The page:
Recently, two new measures of spoken word recognition for children with sensory aids, the Lexical Neighborhood Test (LNT) and the Multisyllabic Lexical Neighborhood Test (MLNT), were developed at Indiana University School of Medicine. This review describes the theoretical motivation for the development of these tests and summarizes data concerning the word familiarity, interlist equivalency, and test-retest reliability of these new measures. One important new feature of these tests is that they provide information about the underlying perceptual processes supporting spoken word recognition in listeners with hearing loss. Over the last few years, the LNT and MLNT have been used to examine the influences of lexical difficulty and stimulus variability on spoken word recognition by children with cochlear implants. The results of these studies demonstrate that children with cochlear implants organize and access words from memory in a manner similar to listeners with normal hearing, and that they are sensitive to the indexical characteristics of the speech signal. The clinical implications of these findings are discussed.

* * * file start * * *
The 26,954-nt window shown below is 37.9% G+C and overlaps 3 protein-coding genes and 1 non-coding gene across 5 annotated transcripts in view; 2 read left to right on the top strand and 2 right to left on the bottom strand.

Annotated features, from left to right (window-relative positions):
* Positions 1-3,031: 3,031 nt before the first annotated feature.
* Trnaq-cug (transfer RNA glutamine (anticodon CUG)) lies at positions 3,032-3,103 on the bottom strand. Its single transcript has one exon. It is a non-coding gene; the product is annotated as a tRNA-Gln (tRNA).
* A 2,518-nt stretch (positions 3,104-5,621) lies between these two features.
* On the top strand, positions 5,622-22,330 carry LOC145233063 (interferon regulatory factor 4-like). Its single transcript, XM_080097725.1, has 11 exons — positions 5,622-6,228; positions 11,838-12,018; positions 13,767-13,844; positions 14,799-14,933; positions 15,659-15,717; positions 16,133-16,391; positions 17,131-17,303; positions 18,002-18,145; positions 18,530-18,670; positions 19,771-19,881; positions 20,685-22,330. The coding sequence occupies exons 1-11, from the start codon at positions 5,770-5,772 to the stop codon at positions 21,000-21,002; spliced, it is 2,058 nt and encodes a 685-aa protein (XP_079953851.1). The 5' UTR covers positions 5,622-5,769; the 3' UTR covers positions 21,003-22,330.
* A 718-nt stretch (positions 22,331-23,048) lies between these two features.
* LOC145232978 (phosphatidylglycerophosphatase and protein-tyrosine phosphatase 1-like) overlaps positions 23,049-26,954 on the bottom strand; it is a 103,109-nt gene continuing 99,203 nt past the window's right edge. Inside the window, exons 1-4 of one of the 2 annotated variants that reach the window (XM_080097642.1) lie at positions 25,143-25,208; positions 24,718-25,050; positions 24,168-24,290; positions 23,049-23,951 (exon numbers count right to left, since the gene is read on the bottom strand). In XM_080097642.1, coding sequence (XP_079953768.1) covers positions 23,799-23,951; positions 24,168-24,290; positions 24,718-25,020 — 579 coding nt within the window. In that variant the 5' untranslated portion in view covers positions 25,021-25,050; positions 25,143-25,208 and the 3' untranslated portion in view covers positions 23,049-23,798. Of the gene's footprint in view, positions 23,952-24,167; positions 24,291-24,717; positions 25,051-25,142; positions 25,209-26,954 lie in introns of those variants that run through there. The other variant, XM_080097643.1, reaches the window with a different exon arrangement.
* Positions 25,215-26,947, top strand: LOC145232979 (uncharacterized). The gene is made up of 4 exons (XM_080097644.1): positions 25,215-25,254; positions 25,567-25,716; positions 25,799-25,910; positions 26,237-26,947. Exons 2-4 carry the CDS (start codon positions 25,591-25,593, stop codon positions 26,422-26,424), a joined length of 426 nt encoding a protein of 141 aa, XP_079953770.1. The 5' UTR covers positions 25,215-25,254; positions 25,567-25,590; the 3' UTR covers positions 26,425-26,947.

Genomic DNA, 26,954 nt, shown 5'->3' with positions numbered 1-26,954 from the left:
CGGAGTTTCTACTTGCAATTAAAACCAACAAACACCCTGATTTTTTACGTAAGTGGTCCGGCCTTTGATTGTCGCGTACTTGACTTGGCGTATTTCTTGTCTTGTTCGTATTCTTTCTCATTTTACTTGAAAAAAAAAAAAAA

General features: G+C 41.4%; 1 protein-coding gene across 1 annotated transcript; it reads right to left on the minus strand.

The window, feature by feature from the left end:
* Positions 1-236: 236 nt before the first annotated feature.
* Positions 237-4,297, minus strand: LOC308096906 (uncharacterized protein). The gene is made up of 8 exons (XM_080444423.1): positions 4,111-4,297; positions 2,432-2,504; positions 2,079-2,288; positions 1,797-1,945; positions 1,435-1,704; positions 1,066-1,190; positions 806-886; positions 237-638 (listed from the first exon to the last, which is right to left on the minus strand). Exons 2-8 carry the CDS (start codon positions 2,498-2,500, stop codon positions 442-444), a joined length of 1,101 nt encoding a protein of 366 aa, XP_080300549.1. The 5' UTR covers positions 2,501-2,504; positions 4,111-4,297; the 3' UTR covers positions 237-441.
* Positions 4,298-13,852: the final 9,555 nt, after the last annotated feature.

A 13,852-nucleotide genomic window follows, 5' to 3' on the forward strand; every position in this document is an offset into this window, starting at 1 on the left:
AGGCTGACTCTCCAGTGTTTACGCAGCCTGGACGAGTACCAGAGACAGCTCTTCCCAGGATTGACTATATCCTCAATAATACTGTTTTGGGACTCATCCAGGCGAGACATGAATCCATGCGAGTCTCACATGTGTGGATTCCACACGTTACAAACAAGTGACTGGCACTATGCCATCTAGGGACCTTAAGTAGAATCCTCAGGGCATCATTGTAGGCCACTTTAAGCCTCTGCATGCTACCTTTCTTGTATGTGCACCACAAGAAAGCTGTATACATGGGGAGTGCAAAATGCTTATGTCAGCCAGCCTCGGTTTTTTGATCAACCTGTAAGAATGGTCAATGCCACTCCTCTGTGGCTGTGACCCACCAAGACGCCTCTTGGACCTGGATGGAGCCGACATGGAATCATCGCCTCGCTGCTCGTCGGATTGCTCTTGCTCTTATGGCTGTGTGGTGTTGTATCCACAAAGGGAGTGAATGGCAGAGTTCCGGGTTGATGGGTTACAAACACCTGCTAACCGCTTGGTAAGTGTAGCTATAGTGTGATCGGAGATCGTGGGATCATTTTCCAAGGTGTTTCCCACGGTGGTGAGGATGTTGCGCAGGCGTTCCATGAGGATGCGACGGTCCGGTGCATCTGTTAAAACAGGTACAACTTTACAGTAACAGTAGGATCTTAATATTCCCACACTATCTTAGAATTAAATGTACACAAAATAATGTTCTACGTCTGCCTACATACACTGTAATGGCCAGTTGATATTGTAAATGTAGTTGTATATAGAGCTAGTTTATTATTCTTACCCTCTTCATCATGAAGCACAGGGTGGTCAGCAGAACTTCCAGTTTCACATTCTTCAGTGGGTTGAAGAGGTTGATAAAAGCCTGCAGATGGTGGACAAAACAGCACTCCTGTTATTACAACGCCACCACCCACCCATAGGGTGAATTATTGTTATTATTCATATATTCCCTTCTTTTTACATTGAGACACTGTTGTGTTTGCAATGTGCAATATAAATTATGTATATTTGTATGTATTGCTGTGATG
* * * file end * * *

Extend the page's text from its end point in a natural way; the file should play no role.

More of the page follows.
|Original language||English (US)|
|Number of pages||23|
|State||Published - Dec 1 1998|
ASJC Scopus subject areas
- Cultural Studies
- Developmental and Educational Psychology
- Arts and Humanities (miscellaneous)